Your own personal Internet bubble

image of internet bubble conceptMore REALTORS® are purchasing mobile devices that are dependent on Internet access. You may have an iPad, netbook, notebook, tablet, smartphone or a combination of devices. I have discovered that many REALTORS® have multiple data plans with multiple cellular providers based on the device in your arsenal of technology.

If being mobile is mission critical then here is one suggestion. Why not have your own personal Wi-Fi hotspot and eliminate the multiple data plans?

Imagine getting online anywhere you liked—at a meeting with your clients, sitting at a open house, at the beach, in a hotel (typically offering overpriced limited Wi-Fi). This is not the same as the hotspot you will find in coffee shops, local libraries or other public establishments that offer wireless access. A personal Wi-Fi hotspot is just that; it’s “personal.”  Its function is to grab the Internet using cellular radio and allow five devices, depending on the cellular provider, to get connected. You buy the device, you pay the fee, you have control and you have access to the wireless signal.

Let’s talk about the device. Typically, it can only be used with the cellular provider for which it is branded, so do your research before purchasing. Also, make sure you are getting a router with a built-in modem. Some devices need a cell phone tethered to it via USB or a wireless USB modem card, purchased separately. This setup can be bulky and inefficient. If your cell phone is tethered (connected as just a modem) to your router…you will no longer get calls in or out. Most devices come with proper controls so you can set a strong password, create a unique SSID, forward ports and even set filters so only YOUR devices get connected.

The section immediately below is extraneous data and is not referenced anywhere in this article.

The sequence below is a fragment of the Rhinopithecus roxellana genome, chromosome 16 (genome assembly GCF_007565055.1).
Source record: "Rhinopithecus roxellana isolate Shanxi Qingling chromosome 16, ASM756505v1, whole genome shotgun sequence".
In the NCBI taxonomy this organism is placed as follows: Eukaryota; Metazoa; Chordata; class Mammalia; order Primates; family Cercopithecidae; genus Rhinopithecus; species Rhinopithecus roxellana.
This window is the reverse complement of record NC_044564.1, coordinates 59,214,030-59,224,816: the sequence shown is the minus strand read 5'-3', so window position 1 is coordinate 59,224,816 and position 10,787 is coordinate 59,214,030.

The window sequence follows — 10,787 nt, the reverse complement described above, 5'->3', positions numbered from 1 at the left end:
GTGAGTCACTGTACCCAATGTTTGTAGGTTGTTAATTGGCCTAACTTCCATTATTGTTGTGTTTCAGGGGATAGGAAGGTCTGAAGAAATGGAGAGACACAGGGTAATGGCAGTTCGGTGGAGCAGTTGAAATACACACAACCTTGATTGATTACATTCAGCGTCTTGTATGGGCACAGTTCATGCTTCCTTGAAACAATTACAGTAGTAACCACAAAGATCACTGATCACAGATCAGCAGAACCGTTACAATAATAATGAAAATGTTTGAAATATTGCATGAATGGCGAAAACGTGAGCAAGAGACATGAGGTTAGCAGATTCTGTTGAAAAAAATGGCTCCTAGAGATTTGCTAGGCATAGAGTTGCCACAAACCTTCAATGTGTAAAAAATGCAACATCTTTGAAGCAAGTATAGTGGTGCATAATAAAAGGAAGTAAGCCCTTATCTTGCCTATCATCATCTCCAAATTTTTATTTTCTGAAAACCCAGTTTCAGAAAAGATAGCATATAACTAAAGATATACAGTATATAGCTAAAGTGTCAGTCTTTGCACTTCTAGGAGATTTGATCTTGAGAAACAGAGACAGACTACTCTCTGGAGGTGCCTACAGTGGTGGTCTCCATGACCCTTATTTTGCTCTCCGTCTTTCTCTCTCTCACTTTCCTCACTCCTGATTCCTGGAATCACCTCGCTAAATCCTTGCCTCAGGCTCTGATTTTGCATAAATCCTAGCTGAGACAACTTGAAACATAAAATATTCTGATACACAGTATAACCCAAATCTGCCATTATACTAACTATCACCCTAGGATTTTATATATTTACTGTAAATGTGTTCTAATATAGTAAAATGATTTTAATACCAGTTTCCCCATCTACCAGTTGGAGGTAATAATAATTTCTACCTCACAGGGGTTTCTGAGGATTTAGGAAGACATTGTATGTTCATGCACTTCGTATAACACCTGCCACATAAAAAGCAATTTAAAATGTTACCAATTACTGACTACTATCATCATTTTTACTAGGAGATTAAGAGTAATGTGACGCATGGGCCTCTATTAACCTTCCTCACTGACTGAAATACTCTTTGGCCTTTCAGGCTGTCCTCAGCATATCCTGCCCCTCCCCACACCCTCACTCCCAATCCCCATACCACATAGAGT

Wi-Fi signal range is usually between 30 and 100 feet. If your plan is to use this as a primary Internet connection at home then this might not be for you. Your coverage may be affected by obstructions (e.g., building walls and doors). Thirty feet should be enough when you’re out in the field.

When choosing a cellular provider here are some questions you should be asking.

  • What download speeds do you offer? (You should expect to get between 600-1000kbps)
  • Are there speed restrictions?
  • Will I have access to 3G and 4G?
  • What are my monthly fees?
  • Are there any activation fees?
  • Is a contract required?
  • Is there a fee for the device?
  • Will I have unlimited bandwidth?
  • How many simultaneous connections can I have?
  • What is the battery life of the device?
  • Do you offer a phone that also functions as a Wi-Fi hotspot?

Do your research. Prices, coverage and speed may vary based on your area. I would recommend reading the January 2011 Consumer Reports magazine. This issue focuses on cell phones, plans and providers.

Note, don’t offer the use of your personal Wi-Fi. Never share your Wi-Fi connection unless you are aware of the law and the penalties for not following it.

Steve Volkodav is the CIO for the North Shore-Barrington Association of REALTORS® and always looking for new ideas.

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